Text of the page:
Menopause Unveiled: A Q&A Session with Dr. Karen Pike


Has it been more than 12 months since you stopped having your periods? Are you someone around 50 years old?

Then, the chances are that you are experiencing menopause. While menopause doesn’t have any specific age at which all women enter this stage. But 50 is the average age, and it can happen anytime between 45 and 55 years of age.

According to a study, 1-2% of women experience premature menopause before turning 40. There are a number of factors that contribute to this, including smoking.

Now, menopause is something we all know we will experience at some point in our lives. But there are a lot of things associated with it that we have no idea about.

For example, does the period stop all of a sudden? Will menopause affect our sex drive? Should we be concerned about birth control? And the list goes on and on.

So, to help you find answers to questions related to menopause, we have come up with a short Q&A session with Dr. Karen Pike.

Dr. Karen Pike is director of the Emergency Department at her hospital in northern California. She has been working tirelessly to improve women’s health, especially the ones going through menopause.

Interview with Dr. Karen Pike

Q: Many of our readers are not sure about how menopause occurs. Does it happen all of a sudden once we reach the age?

A: I get this question a lot from my patients. The answer is no. Your periods don’t stop all of a sudden. Before your period gets stopped, you enter a phase called perimenopause.

During this time, your ovaries reduce the production of hormones such as progesterone and estrogen. You stop having regular periods. And then, when you don’t experience periods for more than a year, know that you have reached menopause.

Q: Can you tell us more about the symptoms of menopause?


A: We as individuals are different, and so not all women will face the same symptoms when it comes to menopause. But of course, there are some common symptoms that include:

· Hot flashes

· Dryness in the vagina

· Trouble sleeping

· Mood swings

· Weight gain

· Sexual problems

· Forgetfulness

· Headaches

· Joint pain

Q: Does menopause lead to bone loss? If so, is there any way to prevent it?

A: When you go through menopause, your body produces lower levels of estrogen. This can lead to loss of bone in women. This can weaken your bones, and when that happens at a fast pace, it can eventually lead to a condition named osteoporosis.

I suggest you do weight-bearing exercises to keep your bones healthy and strong. You can try climbing stairs, walking, or weight training. Eat food that is rich in vitamin D and calcium. Also, you can take vitamin D and calcium supplements after consulting with your doctor.

Q: Should we be worried about birth control even after menopause?

A: Well, you stop having your period once menopause hits, right? But until it’s more than a year that you haven’t had your period, it is always best to use birth control.

This is because you don’t know if it is the stage before menopause or actual menopause. This makes precaution a must if you don’t want to get pregnant.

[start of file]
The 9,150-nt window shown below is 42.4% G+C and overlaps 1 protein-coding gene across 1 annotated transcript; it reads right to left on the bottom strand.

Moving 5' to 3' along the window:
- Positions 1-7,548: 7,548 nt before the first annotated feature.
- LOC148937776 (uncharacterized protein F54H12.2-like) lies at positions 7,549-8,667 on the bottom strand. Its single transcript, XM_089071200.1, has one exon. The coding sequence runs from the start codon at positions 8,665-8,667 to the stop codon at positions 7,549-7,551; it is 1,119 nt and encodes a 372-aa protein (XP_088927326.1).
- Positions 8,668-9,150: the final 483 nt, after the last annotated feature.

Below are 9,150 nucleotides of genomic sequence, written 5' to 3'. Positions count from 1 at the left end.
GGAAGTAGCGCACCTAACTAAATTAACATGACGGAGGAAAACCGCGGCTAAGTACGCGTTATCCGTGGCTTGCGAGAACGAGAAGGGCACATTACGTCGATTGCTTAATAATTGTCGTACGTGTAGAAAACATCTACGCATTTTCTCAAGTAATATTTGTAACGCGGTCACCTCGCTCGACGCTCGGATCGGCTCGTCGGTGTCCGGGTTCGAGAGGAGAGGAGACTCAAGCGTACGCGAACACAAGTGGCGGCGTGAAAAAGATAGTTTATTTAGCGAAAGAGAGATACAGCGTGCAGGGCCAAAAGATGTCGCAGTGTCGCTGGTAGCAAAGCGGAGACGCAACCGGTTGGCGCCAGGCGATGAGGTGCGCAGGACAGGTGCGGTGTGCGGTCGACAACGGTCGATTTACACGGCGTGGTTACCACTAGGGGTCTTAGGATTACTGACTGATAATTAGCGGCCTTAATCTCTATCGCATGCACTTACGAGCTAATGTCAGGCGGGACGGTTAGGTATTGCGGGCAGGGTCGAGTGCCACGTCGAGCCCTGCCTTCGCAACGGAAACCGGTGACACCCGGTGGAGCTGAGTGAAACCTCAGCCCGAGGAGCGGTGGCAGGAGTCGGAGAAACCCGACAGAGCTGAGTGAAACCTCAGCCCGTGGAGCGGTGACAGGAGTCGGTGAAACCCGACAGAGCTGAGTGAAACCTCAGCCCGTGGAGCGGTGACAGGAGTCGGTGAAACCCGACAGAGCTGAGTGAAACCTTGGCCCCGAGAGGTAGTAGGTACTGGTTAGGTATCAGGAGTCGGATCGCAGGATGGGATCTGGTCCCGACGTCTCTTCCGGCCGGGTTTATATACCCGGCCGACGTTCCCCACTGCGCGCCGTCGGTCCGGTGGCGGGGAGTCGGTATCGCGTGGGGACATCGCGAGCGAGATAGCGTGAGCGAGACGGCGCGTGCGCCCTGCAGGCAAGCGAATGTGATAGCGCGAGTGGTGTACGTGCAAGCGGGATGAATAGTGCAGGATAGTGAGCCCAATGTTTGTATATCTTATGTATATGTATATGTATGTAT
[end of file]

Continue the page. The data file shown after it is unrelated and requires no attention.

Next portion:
Q: Should we start hormone therapy?

A: When it comes to easing hot flashes during menopause, I come across women who are either very eager to begin hormone therapy or are scared of it – all thanks to the new information they read online.

You might have read that hormone therapy increases the chances of breast cancer, heart attack, and more. However, there are also studies that show how these risks are limited.

If you ask me, I would suggest you try other options first. For example, you can sip cold drinks, carry a portable fan, or dress in layers. Avoid drinking caffeine and alcohol, as that can lead you to have more hot flashes.

Q: Can menopause affect a woman’s sex drive?

A: This is such a topic that is less addressed, and many of my patients have actually become hesitant to talk about it. After all, it’s very personal.

During menopause, your hormone levels fluctuate a lot. This can lead your vagina to stay dry even during intercourse, causing pain. This fear of pain can lead you to not initiate sex with your partner.

You can use lubricants and vaginal moisturizers to get rid of this situation. But in case that doesn’t work, it would be best to talk to your ob-gyn.

Q: How will our readers reach you if they have any other questions regarding menopause?

A: Menopause is a phase that all women will go through when they age. But as this is a less talked-about topic, many of them have loads of questions that they hesitate to ask anyone or have misconceptions regarding it.


But, if you want to learn more about menopause and how it affects your health, you can visit and check all the articles written by me. You can have a great understanding of what changes your bodies go through during this time and what you can do to make this transition a smooth one.


Dr. Karen Pike is a known name in the field of women’s health and menopause. She has written tons of articles on the same.

Menopause is not something to be scared or worried about. This is a change that our bodies go through. And it can even be a new beginning for you. So, take care of your health and accept this natural process. Also, in case of any issues, make sure to consult your ob-gyn.



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